I have become extremely conscious of the relationship between a patient’s emotional state and ultimate practice success. To some, that may seem like a bit of a reach. Have you ever spent time thinking about your dental patients and what the role of the amygdala plays in case acceptance? The amygdala hijack is powerful and shouldn’t be disregarded.
The amygdala is part of the brain located near its base. It is the source of strong emotions: fear and pleasure, for example. The term “fight-or-flight” originates from early humans, who were potentially exposed to the threat of death or injury much more often than we are in the modern day. When a person feels threatened, the amygdala is what is in charge of this response. In modern times, the amygdala can be triggered by anxiety, fear, or similar emotions. It will signal the release of hormones that evoke the fight-or-flight reaction.
Sometimes, people can control or even override this reaction by using other parts of the brain, specifically the cerebral cortex. This is the part of the brain that is used to make more thoughtful and rational decisions.
The “Amygdala Hijack”
Psychologist Daniel Goleman coined the term “amygdala hijack” to refer to a time when the cerebral cortex is simply unable to override the amygdala. Imagine you are taking a nice hike through the woods. It’s a beautiful day. You are noticing flowers, the birds, the clear sky, and the lake off in the distance. Suddenly, you turn the corner and in front of you is a big rattlesnake. (Or maybe a bear depending on where you live.) Your amygdala will immediately assume control of the situation. You will forget about the surroundings. Your blood pressure will rise and blood will be sent immediately to your legs and other major muscles in case you need to run or fight.
The organs that are not essential will slow or even stop. Your airway will open as much as possible to take in more oxygen. Your pupils will dilate to allow more light and improve your vision. You are now ready to fight or flight.
While there may not be a rattlesnake or bear in your dental office, many patients are in a state of controlled or partial amygdala hijack when they’re sitting in your operatory. The courage required just to walk in your office door was huge. Of course, their cerebral cortex is forcing them to control or suppress their emotions. They breathe in what seems like an odd way in an attempt to control the situation. What they really want to do is fight or flight. (If they choose one, let’s hope it’s flight.)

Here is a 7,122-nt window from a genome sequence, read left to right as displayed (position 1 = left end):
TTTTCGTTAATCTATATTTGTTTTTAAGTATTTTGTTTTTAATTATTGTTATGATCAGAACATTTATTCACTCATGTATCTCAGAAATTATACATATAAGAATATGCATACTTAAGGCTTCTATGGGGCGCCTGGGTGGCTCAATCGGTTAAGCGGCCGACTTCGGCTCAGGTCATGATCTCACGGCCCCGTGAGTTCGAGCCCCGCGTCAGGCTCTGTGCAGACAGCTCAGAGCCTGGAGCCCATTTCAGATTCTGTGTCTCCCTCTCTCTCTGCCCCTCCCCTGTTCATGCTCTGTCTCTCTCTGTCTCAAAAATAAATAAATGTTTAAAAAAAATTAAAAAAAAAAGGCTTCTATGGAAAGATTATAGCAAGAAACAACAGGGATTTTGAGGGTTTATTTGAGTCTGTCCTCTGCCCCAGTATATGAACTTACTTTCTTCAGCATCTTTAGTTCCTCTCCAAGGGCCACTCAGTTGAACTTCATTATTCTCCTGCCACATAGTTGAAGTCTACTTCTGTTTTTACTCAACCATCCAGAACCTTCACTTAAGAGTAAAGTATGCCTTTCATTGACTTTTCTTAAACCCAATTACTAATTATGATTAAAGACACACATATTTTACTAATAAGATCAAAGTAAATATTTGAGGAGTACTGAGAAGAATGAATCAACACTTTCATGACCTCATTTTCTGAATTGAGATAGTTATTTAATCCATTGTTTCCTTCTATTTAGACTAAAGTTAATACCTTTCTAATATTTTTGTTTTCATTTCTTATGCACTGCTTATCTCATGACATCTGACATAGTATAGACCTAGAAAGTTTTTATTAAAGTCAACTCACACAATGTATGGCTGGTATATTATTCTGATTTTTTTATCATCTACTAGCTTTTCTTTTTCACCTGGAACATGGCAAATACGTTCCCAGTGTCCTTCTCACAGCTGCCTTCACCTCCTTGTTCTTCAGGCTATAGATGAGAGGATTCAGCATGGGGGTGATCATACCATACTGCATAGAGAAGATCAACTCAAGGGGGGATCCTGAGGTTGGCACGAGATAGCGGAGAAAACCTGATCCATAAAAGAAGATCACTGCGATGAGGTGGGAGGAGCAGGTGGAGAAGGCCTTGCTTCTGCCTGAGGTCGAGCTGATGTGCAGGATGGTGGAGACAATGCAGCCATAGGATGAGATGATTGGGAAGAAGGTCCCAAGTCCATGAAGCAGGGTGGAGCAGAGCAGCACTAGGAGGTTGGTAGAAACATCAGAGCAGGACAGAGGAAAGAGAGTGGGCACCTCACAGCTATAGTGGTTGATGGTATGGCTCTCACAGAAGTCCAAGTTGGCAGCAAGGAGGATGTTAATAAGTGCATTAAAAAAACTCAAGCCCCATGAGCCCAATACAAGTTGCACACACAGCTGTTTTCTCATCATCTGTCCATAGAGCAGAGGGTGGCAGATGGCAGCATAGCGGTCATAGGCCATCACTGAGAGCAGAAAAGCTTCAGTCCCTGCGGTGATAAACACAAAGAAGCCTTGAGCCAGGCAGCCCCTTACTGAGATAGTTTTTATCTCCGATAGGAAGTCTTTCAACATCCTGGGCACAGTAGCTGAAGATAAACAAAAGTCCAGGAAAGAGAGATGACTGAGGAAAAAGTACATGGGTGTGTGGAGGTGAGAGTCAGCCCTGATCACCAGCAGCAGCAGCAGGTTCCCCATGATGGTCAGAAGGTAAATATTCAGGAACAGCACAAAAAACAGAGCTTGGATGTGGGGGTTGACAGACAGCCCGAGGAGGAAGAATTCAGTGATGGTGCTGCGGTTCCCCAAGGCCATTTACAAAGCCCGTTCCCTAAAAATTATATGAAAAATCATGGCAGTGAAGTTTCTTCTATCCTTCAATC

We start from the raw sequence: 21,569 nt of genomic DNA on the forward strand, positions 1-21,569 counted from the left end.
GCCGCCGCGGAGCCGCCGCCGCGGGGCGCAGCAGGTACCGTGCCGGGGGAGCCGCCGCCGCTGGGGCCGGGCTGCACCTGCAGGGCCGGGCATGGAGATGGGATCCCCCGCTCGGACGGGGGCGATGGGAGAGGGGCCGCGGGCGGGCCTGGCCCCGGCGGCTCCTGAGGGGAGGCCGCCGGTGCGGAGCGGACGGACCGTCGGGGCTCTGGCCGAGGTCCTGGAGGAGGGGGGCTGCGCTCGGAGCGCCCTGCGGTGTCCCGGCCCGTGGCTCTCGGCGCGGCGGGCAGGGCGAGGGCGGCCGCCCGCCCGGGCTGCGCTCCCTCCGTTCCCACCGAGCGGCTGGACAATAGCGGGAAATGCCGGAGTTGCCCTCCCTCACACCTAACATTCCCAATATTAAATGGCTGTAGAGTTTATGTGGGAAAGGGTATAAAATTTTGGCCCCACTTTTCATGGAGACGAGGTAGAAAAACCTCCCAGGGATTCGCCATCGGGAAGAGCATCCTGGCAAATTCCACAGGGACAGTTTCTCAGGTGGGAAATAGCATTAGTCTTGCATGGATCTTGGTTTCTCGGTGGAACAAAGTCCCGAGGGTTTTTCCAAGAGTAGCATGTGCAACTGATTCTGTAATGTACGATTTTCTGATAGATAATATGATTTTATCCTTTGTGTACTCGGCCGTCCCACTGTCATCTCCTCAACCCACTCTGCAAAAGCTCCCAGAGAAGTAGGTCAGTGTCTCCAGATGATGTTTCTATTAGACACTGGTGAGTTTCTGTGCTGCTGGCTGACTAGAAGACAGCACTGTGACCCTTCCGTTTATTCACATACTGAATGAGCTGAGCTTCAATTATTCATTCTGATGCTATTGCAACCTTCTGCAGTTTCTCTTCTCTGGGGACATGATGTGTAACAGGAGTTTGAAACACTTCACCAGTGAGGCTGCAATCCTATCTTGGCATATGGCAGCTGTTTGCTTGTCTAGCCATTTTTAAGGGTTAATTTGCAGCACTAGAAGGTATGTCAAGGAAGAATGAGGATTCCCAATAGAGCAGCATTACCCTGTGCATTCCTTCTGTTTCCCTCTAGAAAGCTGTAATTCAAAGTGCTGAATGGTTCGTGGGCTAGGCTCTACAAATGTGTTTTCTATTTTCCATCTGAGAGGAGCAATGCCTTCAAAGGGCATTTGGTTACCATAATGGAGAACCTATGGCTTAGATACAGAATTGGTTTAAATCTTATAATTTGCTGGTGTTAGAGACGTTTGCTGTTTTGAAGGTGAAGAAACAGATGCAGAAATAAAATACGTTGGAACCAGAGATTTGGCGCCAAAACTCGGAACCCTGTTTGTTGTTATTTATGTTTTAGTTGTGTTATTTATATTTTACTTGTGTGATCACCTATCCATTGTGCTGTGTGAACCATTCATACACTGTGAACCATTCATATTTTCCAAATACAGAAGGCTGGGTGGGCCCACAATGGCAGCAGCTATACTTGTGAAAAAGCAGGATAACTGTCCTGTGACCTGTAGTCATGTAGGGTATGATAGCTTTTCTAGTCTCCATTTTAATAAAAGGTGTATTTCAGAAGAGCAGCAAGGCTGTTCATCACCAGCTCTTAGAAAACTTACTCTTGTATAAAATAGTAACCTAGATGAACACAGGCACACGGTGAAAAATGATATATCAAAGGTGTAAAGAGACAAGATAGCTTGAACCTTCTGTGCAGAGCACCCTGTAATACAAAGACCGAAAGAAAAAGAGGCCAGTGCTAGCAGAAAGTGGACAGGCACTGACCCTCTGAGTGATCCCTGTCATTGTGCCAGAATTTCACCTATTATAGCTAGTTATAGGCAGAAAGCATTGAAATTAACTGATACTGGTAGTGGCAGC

During a patient’s treatment, we can use calming techniques like relaxed words, headphones, nitrous oxide, medications, etc. That said, in non-treatment moments, like a recall exam or limited exam, if that person’s amygdala is overriding the cerebral cortex, he or she is literally unable to devote as much brain power to understanding our consultations. This is why I strongly recommend that if you are fortunate enough to have a consultation room in your office, it be used to discuss treatment.
All treatment, no matter how small. Of course, the consult room is still in the dental office, but it is not in the middle of drill and suction sounds, scary looking instruments, etc. We should also ask patients if they’d like to see close up pictures of scary things before we put an intra-oral photo on the monitor or TV.
I am thoroughly convinced that case acceptance is much higher when a patient is in the correct moment to hear and understand treatment. If the amygdala is controlling the moment, the patient will usually say something like “I’ve got to think about it” just so he or she can get out of there…. flight.
A huge part of this is improving treatment plan consultations and therefore case acceptance. If you are ready to take your consultations, and therefore your production, to the next level, call us. We are here for you.